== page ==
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Emzyp

why has adding new fish to my tank upset my water results?

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I did a water test on saturday and my results were nitrite 0 ammonia 0 and nitrate 10, so because these were ok i purchased 2 more fish and did a test yesterday and my results had changed to nitrite 0.25 ammonia 0.50 - 1 and nitrate 10 so i did a 25% water change and have just retested again today and there is a slight improvement nitrite just under 0.25 but more purple than blue and ammonia inbetween 0.25 - 0.50, nitrate 5.0.

Should i continue doing water changes daily? Why have my results suddenly gone downhill since adding more fish?

I use an API freshwater master test kit,its a cold water tank and has been set up over a year.

Any help would be appreciated

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How long has your setup been running? Don't forget that unless you have a very strong, old cycle, each time you add a new fish you add to the amount of bioload, and a weaker cycle might not be ready yet to process the additional toxins produced by the fish.

Keep doing water changes and double dose prime. Make sure ammonia stays below 0.5ppm. The regular dose of prime detoxifies 1ppm of ammonia for 48 hours. :)

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I don't believe that there is such a thing as a "strong cycle". This is a goldfish myth just like over filtering. Your tank is either cycled or it isn't. The amount of beneficial bacteria in your tank is in direct relation to the amount of ammonia being produced in the tank. If for example you have 1ppm of ammonia being produced daily then beneficial bacteria will multiply until they are at the concentration where they can process all of that ammonia. There will not be any spare beneficial bacteria hanging around on the off chance that more ammonia comes along. If the ammonia produced by your tank reduces to only .5ppm daily (perhaps as a result of the loss of a fish) then this will have a direct impact on the amount of BB's in the tank. 50% will die off due to lack of ammonia required to exist. Likewise if you suddenly increase the amount of ammonia in your tank (adding a new fish) it can take some time for your BB's to multiply to the level able to process the additional waste. Don't forget that even on an established filter BB's only have a certain life span. As the old BB's die new ones have to multiply to replace them. This is happeneing 24/7.

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My tank has been running for well over a year, thankfully the only levels i have had problems with is the nitrates which i do a water change to bring to 'norm' levels.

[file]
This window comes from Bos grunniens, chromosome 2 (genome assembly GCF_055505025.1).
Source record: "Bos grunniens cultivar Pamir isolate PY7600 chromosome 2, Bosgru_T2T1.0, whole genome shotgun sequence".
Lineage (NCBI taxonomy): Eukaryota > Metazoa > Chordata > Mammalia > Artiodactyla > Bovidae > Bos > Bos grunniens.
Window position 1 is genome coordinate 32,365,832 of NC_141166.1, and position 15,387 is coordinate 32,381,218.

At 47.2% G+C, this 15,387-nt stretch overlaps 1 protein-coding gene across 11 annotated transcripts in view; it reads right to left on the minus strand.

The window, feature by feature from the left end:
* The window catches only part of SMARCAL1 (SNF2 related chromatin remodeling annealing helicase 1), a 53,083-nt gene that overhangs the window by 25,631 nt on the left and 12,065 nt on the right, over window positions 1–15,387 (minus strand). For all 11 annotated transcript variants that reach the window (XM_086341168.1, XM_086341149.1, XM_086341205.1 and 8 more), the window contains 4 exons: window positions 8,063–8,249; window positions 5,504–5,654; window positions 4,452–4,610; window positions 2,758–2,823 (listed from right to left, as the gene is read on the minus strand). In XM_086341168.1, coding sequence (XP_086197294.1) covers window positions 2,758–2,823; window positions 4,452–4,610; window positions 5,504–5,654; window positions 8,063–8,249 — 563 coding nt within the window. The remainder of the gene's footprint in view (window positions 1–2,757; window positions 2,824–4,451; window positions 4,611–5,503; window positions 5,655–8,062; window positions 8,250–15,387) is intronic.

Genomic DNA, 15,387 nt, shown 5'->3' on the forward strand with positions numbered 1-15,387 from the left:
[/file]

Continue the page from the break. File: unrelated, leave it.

What are 'prime' doses you are refering to? when i do a water change i always add the correct measurement of interpet tap safe

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i forgot to add, i dont know if this makes any difference. But i tested the water the fish came in from my lfs just out of curiosity really and the results came back with high levels of nitrite and ammonia. would this have something to do with it? i didnt add the fish bag water to my tank though.I put them in a bucket with some of my water then netted them out

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Bacteria do not die because the food supply runs low. After all, a population of bacteria can run through a food supply pretty fast. So they slow down their rate of metabolism and stop dividing. In a healthy growing population of bacteria, most will be operating at less than 100% efficiency. Add one of the limiting factors, be it nutrients, oxygen, the right temperature, or whatever, and the population is able to boost it's metabolism before it increases its number. I think that could be called a "strong cycle."

You might like to read this article: http://www.drtimsaquatics.com/nitrifying-bacteria-arent-human The guy is peddling a product, but he's talking good microbiology.

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Bacteria do not die because the food supply runs low. After all, a population of bacteria can run through a food supply pretty fast. So they slow down their rate of metabolism and stop dividing. In a healthy growing population of bacteria, most will be operating at less than 100% efficiency. Add one of the limiting factors, be it nutrients, oxygen, the right temperature, or whatever, and the population is able to boost it's metabolism before it increases its number. I think that could be called a "strong cycle."

You might like to read this article: http://www.drtimsaqu...ria-arent-human The guy is peddling a product, but he's talking good microbiology.

I know that various factors affect the efficiency of autotrophic bacteria. PH is a big factor with BB's being almost 100% efficient at PH 8.3 dropping to only working at 50% at PH 7 and below PH 6 they stop functioning and reproducing. Temperature also plays a big part with 78-86 F being the best range. At 64 F BB's are again only working at 50%. Above 120 and below 32 F kills them dead. Taking away their food source would have a much more dramatic effect i think. As for a strong cycle, once a tank is fully cycled it will get no stronger or weaker providing all the factors remain constant. A filter that has just been colonised with BB's and is capable of housing enough bacteria to deal effectivley with the amount of ammonia and nitrite will be just as good as a filter that has been running for years.